Answer: Signaling out the Sabbath from all other laws recognizes it as a distinguishing feature of Yahweh's people. It is the covenant obligation that requires active participation week by week, year by year, and generation by generation. For a person to break the Sabbath obligation is the first sign of a break in the covenant between God and that individual.
13b I then
resolved to vent my fury on them in the desert and destroy them.
In His anger over their sin, Yahweh threatened to destroy all the Israelites several times in His early history with Israel (Ex 32:9-10), but Moses intervened ("stood in the breach") for the people, and Yahweh relented (Ex 32:11-14; Ps 106:23).Moses used the argument God mentions in verse 9.
Ezekiel 20:14-20 ~ God Keeps His Promises Even When
His People do not Keep Theirs
14 But respect for my own name kept me from letting it be profaned in the eyes of the nations, before whom I had brought them out. 15 Even so, I pledged them my word in the desert that I would not lead them to the country which I had given them, a country flowing with milk and honey, and the loveliest of them all, 16 since they had scorned my judgments, had refused to keep my laws and had profaned my Sabbaths, their hearts being attached to foul idols. 17 In spite of this, I took pity on them; I refrained from destroying them and did not make an end of them in the desert. 18 I said to their children in the desert: Do not follow the laws of your ancestors, do not practice their judgments, do not defile yourselves with their foul idols. 19 I am Yahweh your God. Keep my laws, respect my judgments and practice them. 20 Keep my Sabbaths holy; let them be a sign between me and you, so that people may know that I am Yahweh your God.
Yahweh repeats what He said in verse 9 concerning withholding His divine wrath from utterly destroying the people. The Israelites were to be a witness of Yahweh, the One True God, to the Gentile, pagan nations of the world. If He destroyed a people He had set aside from other nations as His personal possession (Ex 19:5), He would have destroyed the value of His Divine Name among the other nations.2 God did not destroy them, but He did punish the Exodus generation with forty years of desert wandering while raising up a new generation on His Laws to take possession of the Promised Land (Num 14:26-35).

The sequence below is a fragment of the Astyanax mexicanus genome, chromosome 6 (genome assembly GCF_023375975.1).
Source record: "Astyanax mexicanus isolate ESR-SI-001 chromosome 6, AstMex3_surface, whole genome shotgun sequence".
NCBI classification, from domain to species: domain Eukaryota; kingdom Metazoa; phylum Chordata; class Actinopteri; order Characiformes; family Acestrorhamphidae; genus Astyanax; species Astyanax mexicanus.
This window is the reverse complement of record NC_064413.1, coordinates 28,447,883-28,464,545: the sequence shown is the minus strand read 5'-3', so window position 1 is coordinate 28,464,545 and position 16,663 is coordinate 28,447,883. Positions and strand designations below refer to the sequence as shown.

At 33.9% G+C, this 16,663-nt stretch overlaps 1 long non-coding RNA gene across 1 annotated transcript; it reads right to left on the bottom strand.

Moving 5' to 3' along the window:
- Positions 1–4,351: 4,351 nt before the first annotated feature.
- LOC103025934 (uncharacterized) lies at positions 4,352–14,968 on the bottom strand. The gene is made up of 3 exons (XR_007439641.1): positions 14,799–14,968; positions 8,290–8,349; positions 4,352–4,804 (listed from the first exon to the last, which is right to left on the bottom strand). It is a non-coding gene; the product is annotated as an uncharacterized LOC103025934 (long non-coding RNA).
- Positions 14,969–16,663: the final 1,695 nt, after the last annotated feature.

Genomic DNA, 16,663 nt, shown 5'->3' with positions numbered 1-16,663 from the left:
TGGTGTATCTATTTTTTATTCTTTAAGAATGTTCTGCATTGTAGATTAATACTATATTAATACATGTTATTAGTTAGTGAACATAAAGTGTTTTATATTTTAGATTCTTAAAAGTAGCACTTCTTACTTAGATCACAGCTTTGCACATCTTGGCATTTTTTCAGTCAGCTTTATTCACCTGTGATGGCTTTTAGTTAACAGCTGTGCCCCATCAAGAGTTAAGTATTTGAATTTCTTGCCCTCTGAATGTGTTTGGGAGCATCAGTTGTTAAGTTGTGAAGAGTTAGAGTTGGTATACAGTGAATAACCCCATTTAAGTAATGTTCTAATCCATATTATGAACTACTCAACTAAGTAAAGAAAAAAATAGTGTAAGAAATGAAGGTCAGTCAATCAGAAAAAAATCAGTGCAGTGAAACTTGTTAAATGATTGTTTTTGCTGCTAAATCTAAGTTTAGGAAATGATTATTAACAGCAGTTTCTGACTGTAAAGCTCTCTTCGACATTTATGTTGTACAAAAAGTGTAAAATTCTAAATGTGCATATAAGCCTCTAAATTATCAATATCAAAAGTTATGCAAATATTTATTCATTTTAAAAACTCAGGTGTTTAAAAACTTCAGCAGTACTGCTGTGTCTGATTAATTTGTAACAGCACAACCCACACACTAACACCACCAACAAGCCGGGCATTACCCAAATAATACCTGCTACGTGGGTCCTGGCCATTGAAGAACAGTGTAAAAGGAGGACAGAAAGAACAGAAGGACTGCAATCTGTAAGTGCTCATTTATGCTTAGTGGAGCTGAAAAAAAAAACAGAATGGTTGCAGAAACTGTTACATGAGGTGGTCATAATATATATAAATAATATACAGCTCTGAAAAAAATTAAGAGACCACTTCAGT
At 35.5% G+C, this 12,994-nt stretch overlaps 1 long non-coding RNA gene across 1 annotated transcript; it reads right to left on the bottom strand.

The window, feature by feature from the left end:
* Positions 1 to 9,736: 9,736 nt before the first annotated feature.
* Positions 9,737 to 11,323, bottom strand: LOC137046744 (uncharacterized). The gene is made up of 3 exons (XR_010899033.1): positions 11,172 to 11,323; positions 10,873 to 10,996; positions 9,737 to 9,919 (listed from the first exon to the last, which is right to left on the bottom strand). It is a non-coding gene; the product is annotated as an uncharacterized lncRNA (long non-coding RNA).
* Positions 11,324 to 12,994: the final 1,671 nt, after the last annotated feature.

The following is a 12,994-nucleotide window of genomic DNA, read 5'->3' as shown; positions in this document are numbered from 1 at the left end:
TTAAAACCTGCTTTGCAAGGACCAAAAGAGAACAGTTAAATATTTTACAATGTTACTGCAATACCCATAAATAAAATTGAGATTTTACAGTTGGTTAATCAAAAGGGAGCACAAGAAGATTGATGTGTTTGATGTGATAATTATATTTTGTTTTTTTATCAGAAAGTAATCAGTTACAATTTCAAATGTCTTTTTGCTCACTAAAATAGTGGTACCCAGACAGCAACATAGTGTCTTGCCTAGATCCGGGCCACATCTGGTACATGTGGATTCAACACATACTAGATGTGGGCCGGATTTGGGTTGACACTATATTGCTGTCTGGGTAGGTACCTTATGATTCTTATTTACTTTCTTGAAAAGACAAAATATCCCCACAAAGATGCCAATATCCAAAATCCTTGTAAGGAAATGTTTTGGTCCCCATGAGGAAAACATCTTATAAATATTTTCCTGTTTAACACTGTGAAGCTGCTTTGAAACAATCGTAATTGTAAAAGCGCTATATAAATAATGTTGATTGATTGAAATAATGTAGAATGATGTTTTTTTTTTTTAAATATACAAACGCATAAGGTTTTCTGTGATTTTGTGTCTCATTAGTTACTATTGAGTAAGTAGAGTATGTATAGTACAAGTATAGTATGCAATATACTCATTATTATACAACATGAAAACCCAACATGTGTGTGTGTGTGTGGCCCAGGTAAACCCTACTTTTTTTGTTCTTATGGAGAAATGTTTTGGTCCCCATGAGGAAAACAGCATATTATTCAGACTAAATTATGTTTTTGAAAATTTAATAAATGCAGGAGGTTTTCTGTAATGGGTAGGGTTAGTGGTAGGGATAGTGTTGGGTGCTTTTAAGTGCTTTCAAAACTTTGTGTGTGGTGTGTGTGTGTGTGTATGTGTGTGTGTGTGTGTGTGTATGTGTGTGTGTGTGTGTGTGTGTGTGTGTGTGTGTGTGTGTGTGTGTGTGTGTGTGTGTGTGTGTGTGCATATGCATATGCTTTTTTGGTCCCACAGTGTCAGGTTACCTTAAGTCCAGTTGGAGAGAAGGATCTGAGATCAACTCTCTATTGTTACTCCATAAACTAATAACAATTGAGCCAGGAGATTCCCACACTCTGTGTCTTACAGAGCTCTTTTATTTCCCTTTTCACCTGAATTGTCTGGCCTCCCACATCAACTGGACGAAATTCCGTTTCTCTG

Question: Yahweh gave what three commands in the
past that He repeats to the present generation to keep His people in covenant
with Him in verses 18-20?
Answer: Do not practice the sins of your ancestors:
Ezekiel 20:21-26 ~ The Rebellious Nature of the
Children of the Wilderness Generation
21 Their children, however, rebelled against me; they refused to keep my laws, they did not respect or practice my judgments, which must be practiced by all who want to live; they profaned my Sabbaths. I then resolved to vent my fury on them, to sate my anger on them in the desert. 22 But I restrained my hand; respect for my own name kept me from letting it be profaned in the eyes of the nations, before whom I had brought them out. 23 Once again, however, I pledged them my word that I would scatter them throughout the nations and disperse them in foreign countries, 24 because they had not followed my judgments but had rejected my laws and profaned my Sabbaths, their eyes being fastened on the foul idols of their ancestors. 25 And for this reason I gave them laws that were not good and judgments by which they could never live; 26 and I polluted them with their own offerings, making them sacrifice every first-born son in order to fill them with revulsion, so that they would know that I am Yahweh.'"
God demanded that they forsake the conduct of their fathers and accept Him as their only God. When they refuse, God refrains from destroying them for "His name's sake," but He swears he will scatter them among the nations (verse 23).
25 And for this
reason I gave them laws that were not good and judgments by which they could
never live; 26 and I polluted them
with their own offerings, making them sacrifice every first-born son in order
to fill them with revulsion, so that they would know that I am Yahweh.
As their punishment, He gave them "bad laws" through their bad leaders that polluted their worship, including the abhorrent pagan practice of offering children as human sacrifices. According to God's Law, every child, girl or boy, was dedicated to Yahweh and became His children, and the "firstborn" son was to be offered in lifetime service to Yahweh (Ex 13:1-2, 11-16). However, with the failure of the "firstborn" sons to rally to God in the sin of the Golden Calf, they became dispossessed firstborn sons to be "redeemed" by an animal sacrifice. They still belonged to Yahweh, but the clans of the Levites took their place in ministerial service as those who serve the chief priests (Num 3:11-13; 18:1-7). God intended allowing them to experience the horrors of pagan worship as a remedy to turn them away from paganism and back to Him as their one God.
Question: What significant point does God make in
verse 21 concerning obedience to His laws and commandments?